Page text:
POST ONLINE: Blog: Getting to the root of tree liability claims

21st May 2018
This article has been reproduced

Need to know:

  • * Tree root claims are long-tail, particularly if cracks are being monitored or repairs being undertaken

    * Assessing causation accurately requires adjusting and surveying experience and in-depth knowledge of construction
    * Liability must be identified correctly to protect the tree owner’s insurer and the street tree scene

Tree root liability claims are complex and lengthy but, handled properly, their costs can be contained, explains Jeremy Carpenter, tree root liability specialist at QuestGates.

Spring – it’s a time when our thoughts turn towards our gardens and parks and outdoor action, and whether the summer will bring a heatwave and an extended dry spell.

And there’s no better time than the spring for liability insurers and local authorities to get some good, professional, balanced advice on tree root claims.

Many local authorities have made significant commitments to plant trees – the Mayor of London Sadiq Khan pledged £750,000 at the beginning of the year to plant more than 40,000 new trees across the capital. However, this activity may lead to future tree root liability claims.

These claims are often particularly complex and lengthy. But, handled properly, they can be controlled and the claim spend can be reduced.

Most parties appreciate that claims of this nature are long-tail with a flurry of activity at the beginning and the end, with often little happening during the intervening period. This is particularly true if action has been taken to fell or remove the implicated trees, the cracks are being monitored or lengthy and perhaps complex repairs are being undertaken.

The average lifecycle for a tree root claim is about 18 months. Claims involving direct mechanical damage to walls, structures and driveways will be much quicker, while claims involving indirect subsidence damage will often take much longer to settle.

Site visits on tree root claims are desirable. Desk handling can overlook essential topographical and vegetation features that could shift the emphasis away from the insured’s trees. Information can be readily gleaned from the homeowner about date of purchase, discovery of damage, previous claims, extensions, basements, and planting and removal of trees. The position or existence of third-party trees needs to be noted accurately.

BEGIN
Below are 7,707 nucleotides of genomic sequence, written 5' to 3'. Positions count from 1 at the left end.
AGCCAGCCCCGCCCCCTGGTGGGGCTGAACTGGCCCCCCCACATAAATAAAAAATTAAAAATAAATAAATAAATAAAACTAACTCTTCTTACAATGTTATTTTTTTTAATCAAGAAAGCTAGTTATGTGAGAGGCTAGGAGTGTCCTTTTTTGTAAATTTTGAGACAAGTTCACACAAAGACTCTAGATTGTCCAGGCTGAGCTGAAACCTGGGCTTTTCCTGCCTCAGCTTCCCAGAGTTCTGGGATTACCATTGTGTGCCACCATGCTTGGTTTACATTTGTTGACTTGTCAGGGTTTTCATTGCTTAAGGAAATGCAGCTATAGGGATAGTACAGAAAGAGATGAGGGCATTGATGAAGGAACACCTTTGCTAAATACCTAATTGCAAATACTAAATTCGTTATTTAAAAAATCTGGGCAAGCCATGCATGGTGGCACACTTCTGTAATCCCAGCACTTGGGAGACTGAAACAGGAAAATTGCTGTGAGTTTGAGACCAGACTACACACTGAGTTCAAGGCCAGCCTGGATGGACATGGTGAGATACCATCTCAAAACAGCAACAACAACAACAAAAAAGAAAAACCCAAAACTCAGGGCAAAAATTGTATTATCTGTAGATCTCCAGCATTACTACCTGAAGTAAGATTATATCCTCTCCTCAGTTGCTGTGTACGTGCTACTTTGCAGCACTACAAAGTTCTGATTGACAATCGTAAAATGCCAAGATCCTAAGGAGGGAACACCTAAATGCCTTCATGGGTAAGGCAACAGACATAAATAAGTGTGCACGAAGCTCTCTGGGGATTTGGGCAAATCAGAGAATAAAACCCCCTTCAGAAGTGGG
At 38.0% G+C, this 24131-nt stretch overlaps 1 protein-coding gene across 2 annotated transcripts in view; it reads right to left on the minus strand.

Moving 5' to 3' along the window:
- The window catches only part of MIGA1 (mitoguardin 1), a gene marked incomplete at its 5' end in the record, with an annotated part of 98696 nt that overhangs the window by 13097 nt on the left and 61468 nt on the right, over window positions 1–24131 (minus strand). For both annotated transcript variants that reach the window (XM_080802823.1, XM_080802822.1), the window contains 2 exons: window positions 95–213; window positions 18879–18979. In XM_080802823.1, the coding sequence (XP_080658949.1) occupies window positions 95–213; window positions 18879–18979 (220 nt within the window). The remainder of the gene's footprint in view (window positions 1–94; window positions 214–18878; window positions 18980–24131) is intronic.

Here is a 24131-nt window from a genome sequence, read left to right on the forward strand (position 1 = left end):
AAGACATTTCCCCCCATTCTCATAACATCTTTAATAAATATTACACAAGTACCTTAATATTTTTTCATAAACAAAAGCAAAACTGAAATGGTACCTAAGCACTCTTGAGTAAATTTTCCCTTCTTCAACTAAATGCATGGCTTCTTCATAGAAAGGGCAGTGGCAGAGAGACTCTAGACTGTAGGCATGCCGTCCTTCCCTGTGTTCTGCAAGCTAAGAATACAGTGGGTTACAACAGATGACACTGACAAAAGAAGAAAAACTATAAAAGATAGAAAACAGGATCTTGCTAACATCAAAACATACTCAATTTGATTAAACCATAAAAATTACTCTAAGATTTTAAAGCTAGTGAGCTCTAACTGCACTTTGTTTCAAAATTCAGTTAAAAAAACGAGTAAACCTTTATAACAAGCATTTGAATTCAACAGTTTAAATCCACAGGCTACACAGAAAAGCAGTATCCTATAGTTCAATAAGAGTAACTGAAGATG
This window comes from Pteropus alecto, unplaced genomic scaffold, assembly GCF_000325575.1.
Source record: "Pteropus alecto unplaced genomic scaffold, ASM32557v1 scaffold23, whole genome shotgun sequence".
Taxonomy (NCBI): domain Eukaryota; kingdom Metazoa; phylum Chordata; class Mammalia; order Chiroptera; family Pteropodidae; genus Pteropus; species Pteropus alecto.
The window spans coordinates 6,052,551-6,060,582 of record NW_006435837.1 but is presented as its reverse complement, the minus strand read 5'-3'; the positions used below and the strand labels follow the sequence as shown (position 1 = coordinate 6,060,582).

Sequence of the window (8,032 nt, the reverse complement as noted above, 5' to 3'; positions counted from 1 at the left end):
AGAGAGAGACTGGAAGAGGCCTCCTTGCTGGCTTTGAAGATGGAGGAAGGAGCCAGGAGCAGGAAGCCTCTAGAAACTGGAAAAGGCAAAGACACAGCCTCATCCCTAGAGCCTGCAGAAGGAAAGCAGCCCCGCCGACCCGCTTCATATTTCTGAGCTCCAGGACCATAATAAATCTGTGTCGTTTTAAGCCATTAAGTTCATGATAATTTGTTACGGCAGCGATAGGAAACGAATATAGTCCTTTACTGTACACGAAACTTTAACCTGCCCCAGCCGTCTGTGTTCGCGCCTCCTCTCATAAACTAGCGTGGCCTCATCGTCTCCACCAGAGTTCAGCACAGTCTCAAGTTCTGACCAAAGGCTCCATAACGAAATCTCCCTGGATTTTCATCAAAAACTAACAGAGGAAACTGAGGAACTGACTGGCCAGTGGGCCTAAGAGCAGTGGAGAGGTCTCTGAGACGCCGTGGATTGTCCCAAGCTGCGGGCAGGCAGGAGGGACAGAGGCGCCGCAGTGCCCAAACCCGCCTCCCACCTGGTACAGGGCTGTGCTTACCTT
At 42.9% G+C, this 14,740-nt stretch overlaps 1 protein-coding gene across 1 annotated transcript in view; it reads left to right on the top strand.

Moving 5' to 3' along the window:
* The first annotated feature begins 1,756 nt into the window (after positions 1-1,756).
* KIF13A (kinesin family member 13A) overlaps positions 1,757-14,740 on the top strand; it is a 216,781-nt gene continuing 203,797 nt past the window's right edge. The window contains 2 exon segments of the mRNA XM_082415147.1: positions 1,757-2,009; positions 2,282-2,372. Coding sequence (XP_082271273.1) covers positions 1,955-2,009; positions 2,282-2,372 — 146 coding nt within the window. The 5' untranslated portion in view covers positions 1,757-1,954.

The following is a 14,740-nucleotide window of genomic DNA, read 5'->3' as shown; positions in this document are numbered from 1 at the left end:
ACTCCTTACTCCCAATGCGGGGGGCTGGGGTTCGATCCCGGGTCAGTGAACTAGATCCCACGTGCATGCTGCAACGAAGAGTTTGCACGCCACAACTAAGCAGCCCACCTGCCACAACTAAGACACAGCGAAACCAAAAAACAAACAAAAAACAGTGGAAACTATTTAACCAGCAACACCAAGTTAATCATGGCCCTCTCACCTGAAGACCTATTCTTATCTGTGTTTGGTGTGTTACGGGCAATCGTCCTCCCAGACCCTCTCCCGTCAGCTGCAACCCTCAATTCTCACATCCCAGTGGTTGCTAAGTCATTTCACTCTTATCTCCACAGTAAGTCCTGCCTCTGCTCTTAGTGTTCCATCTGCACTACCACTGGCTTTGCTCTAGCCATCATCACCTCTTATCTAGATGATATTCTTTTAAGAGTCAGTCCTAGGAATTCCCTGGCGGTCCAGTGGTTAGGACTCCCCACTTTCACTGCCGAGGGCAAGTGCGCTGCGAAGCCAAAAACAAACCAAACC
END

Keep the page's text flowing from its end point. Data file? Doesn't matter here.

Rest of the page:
To assess causation accurately and with confidence requires a good deal of adjusting and surveying experience along with an in-depth knowledge of building construction and an appreciation of how different materials react to drying, wetting and thermal changes. Other causes of cracking are numerous, including rotten lintels, shrinkage, settlement, mine workings, calcium silicate bricks and defective drains.

The precise scope of damage needs to be accurately recorded for reference later when repair schedules and costs are presented by third-party solicitors.

Thorough assessment of technical evidence is a vital stage. An analysis of the site investigation report together with soil tests and root identification must be undertaken. The existence or otherwise of a shrinkable clay subsoil and desiccation needs to be ascertained and calculated by careful and experienced analysis of all the various reports available. Monitoring data will be reviewed and interpreted. Tree maintenance and mitigation programmes will be considered too.

Only following completion of this complex investigation matrix can potential liability be properly considered.

However, the amenity value of the trees to the area must also be considered in addition to financial implications. With ever more of us living in urban areas (around 82% currently) and many more of us spending an ever higher proportion of our daily lives in towns and cities, most of us appreciate the existence of street trees and accept that they play a vital and uplifting part in any modern street scene.

Trees in this country are threatened by a catalogue of diseases, pathogens and conditions. In my view, it is, therefore, vital that our industry works hard to ensure that any liability for tree root nuisance is properly identified, accepted and acted upon in a way that not only protects the position of the tree owner and their insurer, but also preserves the future of the street tree scene in our urban areas for the next generation.